Tottenham Hotspur chairman Daniel Levy is apparently prepared to (again) be amongst the least popular people at the club.
Levy will reportedly sanction the sale of Harry Kane for just under $250 million due to financial concerns at the club and controversial comments from the star striker regarding his Spurs future and the current season.
[ VIDEO: Premier League highlights ]
The reporter putting his name on it is Joe Bernstein, who claims that Spurs are on the hook for nearly $900 million between stadium costs and transfer fees, and that “Levy is understood to have been furious at Kane’s recent comments that the Premier League season should be voided if it wasn’t completed by the end of June.”
Levy has been under fire this week for become one of a few clubs using government furloughs for its staff.
Normally, we’d dismiss reports like these instantly, but the current coronavirus pandemic climate yields new discussions.
Kane refused to rule out a Spurs exit during an interview with Jamie Redknapp last month, but Levy was reportedly exasperated by the voided season comments the striker proffered later in the discussion. Levy believes a voided season would hurt the club’s financials in a big way.
A Kane exit would lead to a cacophony of criticism and contemplation in the football world. For one thing, Kane turns 27 this summer and has eight or more Premier League games in three of his last four seasons.
He’s also 87 of his 136 career PL goals in that time, building a center forward resume paralleled by few in English football history.
There is no question about his skill set, either, as Kane has buried goals in the Champions League at a strong pace, too. The Englishman has 20 goals in his last 24 UCL outings.
Selling Kane would also instantly and (mostly) incorrectly be compared to Spurs sending Gareth Bale to Real Madrid, mostly because of the ineffective way the North Londoners spent the massive haul of money. This is a different situation and scenario, which approach in short order.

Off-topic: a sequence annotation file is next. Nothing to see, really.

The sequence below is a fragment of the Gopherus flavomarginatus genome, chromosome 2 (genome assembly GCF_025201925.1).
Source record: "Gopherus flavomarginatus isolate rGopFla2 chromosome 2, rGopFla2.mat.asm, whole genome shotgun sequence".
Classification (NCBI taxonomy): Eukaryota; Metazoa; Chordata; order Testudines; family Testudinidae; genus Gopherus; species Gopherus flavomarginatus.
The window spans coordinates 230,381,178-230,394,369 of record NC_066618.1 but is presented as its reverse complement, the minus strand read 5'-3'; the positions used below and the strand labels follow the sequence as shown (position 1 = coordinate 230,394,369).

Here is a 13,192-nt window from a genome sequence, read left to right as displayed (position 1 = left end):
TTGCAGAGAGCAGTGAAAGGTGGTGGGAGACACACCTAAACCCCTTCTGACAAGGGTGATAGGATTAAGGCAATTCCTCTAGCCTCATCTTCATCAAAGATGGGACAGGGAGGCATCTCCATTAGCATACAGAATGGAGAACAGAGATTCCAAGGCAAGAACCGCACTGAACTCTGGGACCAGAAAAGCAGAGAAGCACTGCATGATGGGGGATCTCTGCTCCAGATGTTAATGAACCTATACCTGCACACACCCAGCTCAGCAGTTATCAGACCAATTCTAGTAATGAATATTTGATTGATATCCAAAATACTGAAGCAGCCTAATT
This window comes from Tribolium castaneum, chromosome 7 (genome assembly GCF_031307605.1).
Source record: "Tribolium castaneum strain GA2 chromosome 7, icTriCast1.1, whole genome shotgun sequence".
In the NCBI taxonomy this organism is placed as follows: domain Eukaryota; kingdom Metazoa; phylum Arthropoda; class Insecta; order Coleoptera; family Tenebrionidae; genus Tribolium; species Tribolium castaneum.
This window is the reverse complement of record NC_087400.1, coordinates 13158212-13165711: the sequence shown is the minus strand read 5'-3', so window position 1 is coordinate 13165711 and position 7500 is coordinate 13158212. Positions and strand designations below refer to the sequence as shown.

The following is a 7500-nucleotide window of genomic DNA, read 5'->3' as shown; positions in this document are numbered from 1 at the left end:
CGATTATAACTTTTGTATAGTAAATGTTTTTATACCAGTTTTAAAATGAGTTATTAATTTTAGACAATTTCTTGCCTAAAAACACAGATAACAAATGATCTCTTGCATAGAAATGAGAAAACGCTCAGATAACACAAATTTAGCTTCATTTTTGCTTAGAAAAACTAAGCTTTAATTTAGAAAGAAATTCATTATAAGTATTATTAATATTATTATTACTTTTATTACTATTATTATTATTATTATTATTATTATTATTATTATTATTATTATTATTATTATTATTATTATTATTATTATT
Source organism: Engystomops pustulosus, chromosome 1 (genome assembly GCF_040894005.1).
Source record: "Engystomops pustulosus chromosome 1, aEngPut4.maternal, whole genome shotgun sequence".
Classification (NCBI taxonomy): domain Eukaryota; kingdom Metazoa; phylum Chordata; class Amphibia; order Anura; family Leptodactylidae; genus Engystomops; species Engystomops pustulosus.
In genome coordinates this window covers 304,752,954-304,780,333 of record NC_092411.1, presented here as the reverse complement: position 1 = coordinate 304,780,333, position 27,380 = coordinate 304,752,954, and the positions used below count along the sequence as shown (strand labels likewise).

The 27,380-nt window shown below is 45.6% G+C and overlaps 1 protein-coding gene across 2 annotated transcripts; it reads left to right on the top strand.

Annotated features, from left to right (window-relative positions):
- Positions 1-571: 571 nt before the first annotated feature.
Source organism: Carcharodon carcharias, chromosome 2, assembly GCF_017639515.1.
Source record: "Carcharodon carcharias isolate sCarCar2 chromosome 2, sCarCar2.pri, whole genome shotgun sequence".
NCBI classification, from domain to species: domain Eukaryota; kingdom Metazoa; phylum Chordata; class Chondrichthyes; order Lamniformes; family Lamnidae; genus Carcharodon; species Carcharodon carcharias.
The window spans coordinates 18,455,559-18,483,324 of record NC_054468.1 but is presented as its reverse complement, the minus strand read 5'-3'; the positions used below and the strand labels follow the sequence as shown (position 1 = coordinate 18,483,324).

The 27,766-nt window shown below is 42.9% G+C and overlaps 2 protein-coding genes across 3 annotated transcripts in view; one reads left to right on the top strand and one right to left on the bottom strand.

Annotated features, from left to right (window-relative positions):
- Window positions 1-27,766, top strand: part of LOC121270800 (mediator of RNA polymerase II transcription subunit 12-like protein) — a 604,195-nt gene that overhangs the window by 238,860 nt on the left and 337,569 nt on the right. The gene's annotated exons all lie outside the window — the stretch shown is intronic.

Spurs received more than $100 million for Bale in 2013 and bought seven players that summer. Christian Eriksen became a star and Erik Lamela has been a contributor when healthy, but Paulinho, Roberto Soldado, Etienne Capoue, Vlad Chiriches, and Nacer Chadli were either busts or better elsewhere (The club also sold Jermain Defoe, Clint Dempsey, and Scott Parker amongst others that summer).
Why is it different, besides the players? Spurs are supposed to have advanced in its project by now, becoming a routine top four finisher in addition to reaching last season’s Champions League Final and building a new stadium which looked to be the springboard to strengthened financial footing.
That’s why there’s a word of caution in dismissing the report or the idea that Levy would want to make budgetary moves to stabilize the club. The effects of the coronavirus pandemic are a monumental concern for the majority of clubs, and will hit some harder than others.
Bayern Munich chairman Karl-Heinz Rummenigge is among a crowd that believes big-fee transfer purchases will sink this summer, with some clubs will be antsy to sell.
Kane is in a class of players who would test this theory, with Leroy Sane and Jadon Sancho others who would’ve easily been nine-figure players in the current market. They still may be — Sancho is a unique and perhaps generational case — but we’ll soon discover what’s hysteria and what’s very real.